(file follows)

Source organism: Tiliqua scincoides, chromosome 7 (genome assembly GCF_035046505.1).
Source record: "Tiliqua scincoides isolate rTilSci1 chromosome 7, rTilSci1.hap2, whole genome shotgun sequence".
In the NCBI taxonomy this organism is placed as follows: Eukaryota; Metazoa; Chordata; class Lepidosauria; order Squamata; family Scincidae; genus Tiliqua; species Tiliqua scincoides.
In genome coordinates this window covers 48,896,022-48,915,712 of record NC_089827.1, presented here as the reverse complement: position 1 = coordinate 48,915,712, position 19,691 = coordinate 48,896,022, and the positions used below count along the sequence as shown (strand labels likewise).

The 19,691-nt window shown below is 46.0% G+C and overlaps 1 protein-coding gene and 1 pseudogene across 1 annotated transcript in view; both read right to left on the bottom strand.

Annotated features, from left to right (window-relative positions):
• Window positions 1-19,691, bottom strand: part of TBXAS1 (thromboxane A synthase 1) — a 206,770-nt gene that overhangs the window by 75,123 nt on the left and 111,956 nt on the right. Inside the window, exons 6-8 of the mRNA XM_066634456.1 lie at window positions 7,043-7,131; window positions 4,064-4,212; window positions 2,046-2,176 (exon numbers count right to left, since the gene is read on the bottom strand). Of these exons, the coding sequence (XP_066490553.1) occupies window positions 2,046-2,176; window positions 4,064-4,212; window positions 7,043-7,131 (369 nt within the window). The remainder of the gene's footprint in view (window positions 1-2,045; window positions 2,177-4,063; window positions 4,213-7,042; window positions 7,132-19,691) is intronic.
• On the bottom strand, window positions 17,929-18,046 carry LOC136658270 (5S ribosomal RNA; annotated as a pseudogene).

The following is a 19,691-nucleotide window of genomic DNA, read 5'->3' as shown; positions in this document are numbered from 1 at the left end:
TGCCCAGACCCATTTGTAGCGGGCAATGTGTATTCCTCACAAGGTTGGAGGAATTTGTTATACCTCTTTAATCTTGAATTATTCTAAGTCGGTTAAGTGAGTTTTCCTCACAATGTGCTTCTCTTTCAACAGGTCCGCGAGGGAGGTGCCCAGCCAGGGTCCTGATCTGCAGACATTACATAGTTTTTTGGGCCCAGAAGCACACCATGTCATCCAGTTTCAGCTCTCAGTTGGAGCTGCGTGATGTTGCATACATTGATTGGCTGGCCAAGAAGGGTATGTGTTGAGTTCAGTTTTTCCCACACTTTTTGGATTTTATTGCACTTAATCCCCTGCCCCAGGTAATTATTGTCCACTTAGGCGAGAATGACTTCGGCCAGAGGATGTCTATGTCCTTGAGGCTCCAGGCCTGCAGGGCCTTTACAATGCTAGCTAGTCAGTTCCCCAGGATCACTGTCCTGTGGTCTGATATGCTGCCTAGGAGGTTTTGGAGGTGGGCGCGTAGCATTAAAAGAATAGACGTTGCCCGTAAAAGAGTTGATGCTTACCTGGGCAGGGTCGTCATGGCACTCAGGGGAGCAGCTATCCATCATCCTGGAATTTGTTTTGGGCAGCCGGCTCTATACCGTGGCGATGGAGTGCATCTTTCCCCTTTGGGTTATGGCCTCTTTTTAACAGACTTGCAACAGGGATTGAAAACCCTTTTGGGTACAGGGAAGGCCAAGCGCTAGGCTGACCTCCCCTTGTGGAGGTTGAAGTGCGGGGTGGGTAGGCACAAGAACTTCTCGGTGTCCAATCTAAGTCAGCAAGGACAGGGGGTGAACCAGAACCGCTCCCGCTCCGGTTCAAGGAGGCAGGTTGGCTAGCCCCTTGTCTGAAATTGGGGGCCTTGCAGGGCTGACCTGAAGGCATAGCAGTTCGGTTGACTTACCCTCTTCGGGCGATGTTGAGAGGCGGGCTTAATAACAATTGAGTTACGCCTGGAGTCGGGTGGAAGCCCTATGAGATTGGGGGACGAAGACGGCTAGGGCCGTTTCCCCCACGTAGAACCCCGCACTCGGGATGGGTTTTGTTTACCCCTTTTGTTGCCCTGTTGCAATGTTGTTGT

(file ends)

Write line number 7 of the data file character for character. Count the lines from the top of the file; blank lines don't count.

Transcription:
• Window positions 1-19,691, bottom strand: part of TBXAS1 (thromboxane A synthase 1) — a 206,770-nt gene that overhangs the window by 75,123 nt on the left and 111,956 nt on the right. Inside the window, exons 6-8 of the mRNA XM_066634456.1 lie at window positions 7,043-7,131; window positions 4,064-4,212; window positions 2,046-2,176 (exon numbers count right to left, since the gene is read on the bottom strand). Of these exons, the coding sequence (XP_066490553.1) occupies window positions 2,046-2,176; window positions 4,064-4,212; window positions 7,043-7,131 (369 nt within the window). The remainder of the gene's footprint in view (window positions 1-2,045; window positions 2,177-4,063; window positions 4,213-7,042; window positions 7,132-19,691) is intronic.